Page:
Mexico's Output Growth Slows In The Fourth Quarter

from the Dallas Fed

Mexico’s economy grew an annualized 1.2 percent in fourth quarter 2018 after expanding 3.4 percent in the third quarter. Gross domestic product (GDP) grew 2.1 percent in 2018 (fourth quarter/fourth quarter). The consensus growth forecast for 2019, compiled by Banco de México, was revised down from 1.9 percent in December to 1.8 percent in January.[ 1]

Other data are mixed. Exports, employment and retail sales grew, while industrial production fell. The peso strengthened against the dollar, but inflation increased slightly.

GDP Growth Falls Below 10-Year Average

Mexico’s fourth-quarter GDP growth of 1.2 percent was below its long-run average (Chart 1). Output from goods-producing industries (manufacturing, construction, utilities and mining) fell 4.3 percent, while service-related activities (wholesale and retail trade, transportation and business services) grew 3.2 percent. Agricultural output rose 7.8 percent.

Chart 1

Exports Tick Up in December

Total exports increased 1.7 percent in December after falling 1.5 percent in November. Manufactured-goods and oil exports grew 1.1 percent and 1.8 percent, respectively, in December. However, the three-month moving averages continue showing declines (Chart 2). In 2018, total exports were up 7.3 percent, with manufacturing exports growing 6.3 percent and oil exports surging 26 percent. It bears noting that the rise in oil exports in 2018 stems largely from higher oil prices earlier in the year, not an increase in the volume of exports.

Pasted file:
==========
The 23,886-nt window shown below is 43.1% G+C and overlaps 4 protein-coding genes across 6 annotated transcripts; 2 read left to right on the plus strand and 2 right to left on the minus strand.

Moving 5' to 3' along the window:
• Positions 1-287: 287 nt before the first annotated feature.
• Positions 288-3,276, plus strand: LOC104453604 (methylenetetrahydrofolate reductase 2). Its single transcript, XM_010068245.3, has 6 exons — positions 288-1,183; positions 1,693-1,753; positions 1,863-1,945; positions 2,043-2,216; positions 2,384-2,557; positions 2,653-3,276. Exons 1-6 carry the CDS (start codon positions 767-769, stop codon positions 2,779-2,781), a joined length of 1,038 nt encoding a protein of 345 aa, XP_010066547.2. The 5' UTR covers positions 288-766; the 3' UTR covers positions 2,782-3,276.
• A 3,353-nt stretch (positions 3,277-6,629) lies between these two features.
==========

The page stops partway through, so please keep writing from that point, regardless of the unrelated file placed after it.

Chart 2

Industrial Production Drops in November

Mexico’s industrial production (IP) index, which includes manufacturing, construction, oil and gas extraction, and utilities, decreased 0.6 percent in November after falling 1.7 percent in October. The manufacturing index grew 1.0 percent in November after falling 2.5 percent in October. As a result, the three-month moving averages ticked down for both total production and manufacturing (Chart 3). Meanwhile, north of the border, U.S. IP ticked up 0.3 percent in December following a 0.5 percent increase in November. The correlation between Mexico’s IP and U.S. IP increased considerably due to growth in intra-industry trade following the implementation of the 1994 North American Free Trade Agreement.

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